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Excluding a search term when it is a sub-phrase of a desired search term.

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# 1
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This should be fairly simple, but I just can't get my head around it.  I want one of my ad campaigns to show when someone enters something like "55 gallon drum heaters" or "55 gallon drum heaters for sale" and many other variations of those phrases.  I don't want my ads to show if someone enters "55 gallon drum for sale" or just "55 gallon drum".

 

Do I need to do exact phrase matching for every variation I can think of for [55 gallon drum heaters] or [55 gallon drum heaters for sale]?  Or, am I better off trying to think up all the potential negatives and make those exact: i.e., [55 gallon drum for sale], [55 gallon drum], [55 gallon drum kerosene burning heaters], et al?

 

Thanks,

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Accepted by topic author RickGarber
April 2017

Excluding a search term when it is a sub-phrase of a desired search term.

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# 2
Badged Google Partner

A little bit of both. Smiley Happy 

 

+drum +heaters might cover the most valuable queries for your target market, but you may also want to exclude -"55 gallon drum for sale". Users may not actually be searching specifically for '55 gallon drum heaters', or maybe they are... You are going to have to do some research and keep an eye on the search terms report to know for sure. You're best off starting with a small budget you can afford to experiment with and start getting some data before you try to scale up.

 

The ad copy is perhaps even more important than the targeted KW's. Make sure you are clear that you sell heaters, not drums, and you can use the ad content to help sort out irrelevant clicks.

 

What's the target market? Do you primarily serve one industry in particular? There's more to AdWords than just KW targeted search advertising. There may be other ways to accomplish your objective.

Tom

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Marked as Best Answer.
Solution
Accepted by topic author RickGarber
April 2017

Excluding a search term when it is a sub-phrase of a desired search term.

Badged Google Partner
# 2
Badged Google Partner

A little bit of both. Smiley Happy 

 

+drum +heaters might cover the most valuable queries for your target market, but you may also want to exclude -"55 gallon drum for sale". Users may not actually be searching specifically for '55 gallon drum heaters', or maybe they are... You are going to have to do some research and keep an eye on the search terms report to know for sure. You're best off starting with a small budget you can afford to experiment with and start getting some data before you try to scale up.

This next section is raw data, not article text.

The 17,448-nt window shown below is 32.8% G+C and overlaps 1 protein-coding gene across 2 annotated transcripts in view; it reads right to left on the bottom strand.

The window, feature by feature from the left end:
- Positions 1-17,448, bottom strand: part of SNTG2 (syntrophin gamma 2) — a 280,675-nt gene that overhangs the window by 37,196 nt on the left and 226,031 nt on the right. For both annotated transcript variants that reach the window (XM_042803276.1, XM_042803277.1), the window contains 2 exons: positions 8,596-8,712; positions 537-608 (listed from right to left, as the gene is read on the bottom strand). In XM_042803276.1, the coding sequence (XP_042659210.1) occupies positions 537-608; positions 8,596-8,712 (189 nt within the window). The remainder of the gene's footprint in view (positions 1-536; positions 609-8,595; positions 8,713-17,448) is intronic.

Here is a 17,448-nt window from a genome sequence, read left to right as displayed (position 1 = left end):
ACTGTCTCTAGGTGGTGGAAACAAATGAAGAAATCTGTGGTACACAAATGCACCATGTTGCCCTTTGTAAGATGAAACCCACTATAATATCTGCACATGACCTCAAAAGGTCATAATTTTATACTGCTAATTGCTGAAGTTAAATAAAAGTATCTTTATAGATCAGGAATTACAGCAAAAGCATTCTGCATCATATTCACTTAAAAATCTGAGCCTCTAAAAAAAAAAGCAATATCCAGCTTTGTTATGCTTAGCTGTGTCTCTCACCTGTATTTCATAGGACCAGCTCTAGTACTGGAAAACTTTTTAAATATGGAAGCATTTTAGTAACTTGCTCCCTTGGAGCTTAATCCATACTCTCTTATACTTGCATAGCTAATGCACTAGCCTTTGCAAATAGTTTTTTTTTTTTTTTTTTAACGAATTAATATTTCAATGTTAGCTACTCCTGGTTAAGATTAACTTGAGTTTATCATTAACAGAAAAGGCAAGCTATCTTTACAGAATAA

The ad copy is perhaps even more important than the targeted KW's. Make sure you are clear that you sell heaters, not drums, and you can use the ad content to help sort out irrelevant clicks.

 

What's the target market? Do you primarily serve one industry in particular? There's more to AdWords than just KW targeted search advertising. There may be other ways to accomplish your objective.

Tom

Excluding a search term when it is a sub-phrase of a desired search term.

Visitor ✭ ✭ ✭
# 3
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Hi Tom,

 

Thanks for the reply.  We've been running the ads for that particular product line off and on for several years; depends on the season and stock levels.  Our target market for this specific product and the other products we sell are general industrial users (maintenance personnel, painters, aggregate workers, et al) across a number of industries.  The search terms report has been useful in helping to make this and other campaigns more efficient, but it still galls me when I see that we pay for clicks for a search for "55 gallon drum barbecue kit" when the ad clearly states that we are selling heaters for 55 gallon drums, and then the person who clicked on the ad bounces right out of our site.  In actuality, this campaign is fairly well cleaned up, but we still have others where there are similar problems.  We sell industrial heaters, some are general purpose, some are for specific applications or pieces of equipment, but the ads all clearly say "heater(s)".

 

Maybe there's just no easy way to get rid of that type of ad clicker.  I guess it's sort of like making products that are idiot-proof; they just keep making smarter idiots.  So, when they're out looking for "heaters for lizard cages" they'll always click on ads for Heaters For Industrial Chemical Tanks.  (I know, I know, I know...I thought I had made "lizard" an account-wide negative, but it turns out I'd only done it for a campaign that had previously been drawing a lot of those type of clicks.)

 

Thanks Again,

Rick